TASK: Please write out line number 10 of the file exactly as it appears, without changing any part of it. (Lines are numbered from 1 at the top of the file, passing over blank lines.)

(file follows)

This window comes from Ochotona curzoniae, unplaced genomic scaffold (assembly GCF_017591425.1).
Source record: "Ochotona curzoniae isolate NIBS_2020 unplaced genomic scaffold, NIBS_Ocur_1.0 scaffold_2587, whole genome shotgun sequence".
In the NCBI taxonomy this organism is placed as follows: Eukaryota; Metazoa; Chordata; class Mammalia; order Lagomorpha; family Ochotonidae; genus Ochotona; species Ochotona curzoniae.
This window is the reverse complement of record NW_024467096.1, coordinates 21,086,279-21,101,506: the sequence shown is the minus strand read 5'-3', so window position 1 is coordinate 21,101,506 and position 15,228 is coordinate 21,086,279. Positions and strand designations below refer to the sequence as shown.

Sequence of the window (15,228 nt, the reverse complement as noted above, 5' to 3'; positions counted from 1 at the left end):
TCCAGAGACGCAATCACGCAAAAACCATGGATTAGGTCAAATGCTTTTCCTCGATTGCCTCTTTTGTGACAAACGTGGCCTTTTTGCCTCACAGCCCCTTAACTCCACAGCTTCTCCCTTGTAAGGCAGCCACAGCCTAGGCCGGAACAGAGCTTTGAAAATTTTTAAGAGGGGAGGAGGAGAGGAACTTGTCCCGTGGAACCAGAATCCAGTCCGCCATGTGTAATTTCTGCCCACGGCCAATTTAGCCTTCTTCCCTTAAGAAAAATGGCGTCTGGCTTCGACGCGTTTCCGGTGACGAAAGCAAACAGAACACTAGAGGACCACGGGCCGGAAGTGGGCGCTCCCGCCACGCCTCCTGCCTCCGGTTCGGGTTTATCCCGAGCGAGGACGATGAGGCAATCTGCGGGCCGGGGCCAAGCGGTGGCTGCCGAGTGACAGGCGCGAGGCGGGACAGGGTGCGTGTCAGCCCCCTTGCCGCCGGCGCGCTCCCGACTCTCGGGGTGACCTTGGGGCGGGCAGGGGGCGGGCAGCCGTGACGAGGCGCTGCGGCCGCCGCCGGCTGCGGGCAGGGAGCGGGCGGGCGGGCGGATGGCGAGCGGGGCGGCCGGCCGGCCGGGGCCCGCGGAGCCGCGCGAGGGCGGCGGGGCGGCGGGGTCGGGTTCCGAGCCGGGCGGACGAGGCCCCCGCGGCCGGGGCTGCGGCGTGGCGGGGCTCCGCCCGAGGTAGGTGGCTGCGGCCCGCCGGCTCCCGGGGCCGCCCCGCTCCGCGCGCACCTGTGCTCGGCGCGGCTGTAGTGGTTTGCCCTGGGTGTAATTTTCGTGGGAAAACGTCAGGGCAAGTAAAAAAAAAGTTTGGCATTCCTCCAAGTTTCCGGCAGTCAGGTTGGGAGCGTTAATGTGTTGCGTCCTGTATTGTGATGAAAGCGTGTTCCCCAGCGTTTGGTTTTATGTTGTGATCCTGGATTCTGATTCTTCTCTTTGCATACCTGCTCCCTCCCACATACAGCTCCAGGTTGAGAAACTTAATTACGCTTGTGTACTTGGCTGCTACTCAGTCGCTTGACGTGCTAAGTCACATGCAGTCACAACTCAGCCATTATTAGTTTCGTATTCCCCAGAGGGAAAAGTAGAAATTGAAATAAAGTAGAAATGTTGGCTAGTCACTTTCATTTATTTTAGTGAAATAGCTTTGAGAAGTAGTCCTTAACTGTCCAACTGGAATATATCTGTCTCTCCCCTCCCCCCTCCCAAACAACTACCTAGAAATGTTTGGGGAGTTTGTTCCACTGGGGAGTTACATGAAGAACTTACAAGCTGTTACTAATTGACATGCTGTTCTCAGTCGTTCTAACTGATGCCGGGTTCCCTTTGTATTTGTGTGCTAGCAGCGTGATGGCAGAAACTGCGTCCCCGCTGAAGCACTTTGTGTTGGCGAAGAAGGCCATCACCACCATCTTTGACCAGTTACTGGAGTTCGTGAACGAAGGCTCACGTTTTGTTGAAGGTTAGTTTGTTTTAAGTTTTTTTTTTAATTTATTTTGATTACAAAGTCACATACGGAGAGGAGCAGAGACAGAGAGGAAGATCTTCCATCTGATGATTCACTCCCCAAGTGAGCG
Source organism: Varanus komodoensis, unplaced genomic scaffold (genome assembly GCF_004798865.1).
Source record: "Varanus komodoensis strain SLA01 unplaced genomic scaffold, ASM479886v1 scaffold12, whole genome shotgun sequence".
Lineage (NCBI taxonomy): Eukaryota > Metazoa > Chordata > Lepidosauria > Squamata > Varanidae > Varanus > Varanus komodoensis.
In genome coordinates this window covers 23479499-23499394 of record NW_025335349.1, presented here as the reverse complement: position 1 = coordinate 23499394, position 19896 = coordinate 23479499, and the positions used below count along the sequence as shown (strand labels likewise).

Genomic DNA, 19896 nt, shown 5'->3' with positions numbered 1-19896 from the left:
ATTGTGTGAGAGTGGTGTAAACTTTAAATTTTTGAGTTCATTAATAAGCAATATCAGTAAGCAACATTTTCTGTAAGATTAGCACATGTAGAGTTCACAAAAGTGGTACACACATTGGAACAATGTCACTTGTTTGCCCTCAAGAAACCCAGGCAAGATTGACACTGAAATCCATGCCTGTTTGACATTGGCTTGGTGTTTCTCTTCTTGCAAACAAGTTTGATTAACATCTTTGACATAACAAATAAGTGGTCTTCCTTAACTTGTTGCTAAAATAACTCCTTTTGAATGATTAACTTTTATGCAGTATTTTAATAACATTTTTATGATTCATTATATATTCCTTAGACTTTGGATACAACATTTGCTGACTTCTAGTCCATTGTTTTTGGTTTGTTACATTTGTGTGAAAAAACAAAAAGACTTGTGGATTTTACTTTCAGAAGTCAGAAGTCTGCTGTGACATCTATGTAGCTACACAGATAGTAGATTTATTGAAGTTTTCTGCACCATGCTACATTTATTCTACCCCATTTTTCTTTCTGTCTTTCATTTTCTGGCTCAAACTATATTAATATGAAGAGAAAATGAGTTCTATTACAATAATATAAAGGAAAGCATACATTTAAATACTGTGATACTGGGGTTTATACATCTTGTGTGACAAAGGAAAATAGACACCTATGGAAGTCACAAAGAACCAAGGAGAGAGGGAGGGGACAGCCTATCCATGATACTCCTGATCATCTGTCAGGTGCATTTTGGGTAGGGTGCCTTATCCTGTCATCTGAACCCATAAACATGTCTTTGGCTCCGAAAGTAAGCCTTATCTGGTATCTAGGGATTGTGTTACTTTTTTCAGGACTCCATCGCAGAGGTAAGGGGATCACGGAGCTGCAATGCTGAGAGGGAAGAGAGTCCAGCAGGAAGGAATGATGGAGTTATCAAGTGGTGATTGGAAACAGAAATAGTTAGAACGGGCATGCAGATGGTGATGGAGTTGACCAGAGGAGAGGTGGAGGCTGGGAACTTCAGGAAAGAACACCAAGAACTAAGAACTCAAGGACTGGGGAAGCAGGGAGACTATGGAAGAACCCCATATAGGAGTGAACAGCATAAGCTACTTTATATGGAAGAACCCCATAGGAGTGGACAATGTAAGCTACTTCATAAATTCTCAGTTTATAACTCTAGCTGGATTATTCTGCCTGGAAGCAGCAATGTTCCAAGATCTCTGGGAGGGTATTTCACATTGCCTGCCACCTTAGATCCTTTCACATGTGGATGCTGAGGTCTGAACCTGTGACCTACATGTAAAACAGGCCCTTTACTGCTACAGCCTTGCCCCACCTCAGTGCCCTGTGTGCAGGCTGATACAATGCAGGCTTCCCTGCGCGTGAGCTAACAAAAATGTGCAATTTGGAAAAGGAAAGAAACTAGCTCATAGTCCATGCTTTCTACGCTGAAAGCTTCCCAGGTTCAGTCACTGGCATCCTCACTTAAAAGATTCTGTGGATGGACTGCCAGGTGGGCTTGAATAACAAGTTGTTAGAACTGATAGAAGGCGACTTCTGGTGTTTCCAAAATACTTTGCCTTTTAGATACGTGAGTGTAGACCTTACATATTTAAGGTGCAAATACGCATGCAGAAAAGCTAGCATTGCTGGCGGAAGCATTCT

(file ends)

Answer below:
In genome coordinates this window covers 23479499-23499394 of record NW_025335349.1, presented here as the reverse complement: position 1 = coordinate 23499394, position 19896 = coordinate 23479499, and the positions used below count along the sequence as shown (strand labels likewise).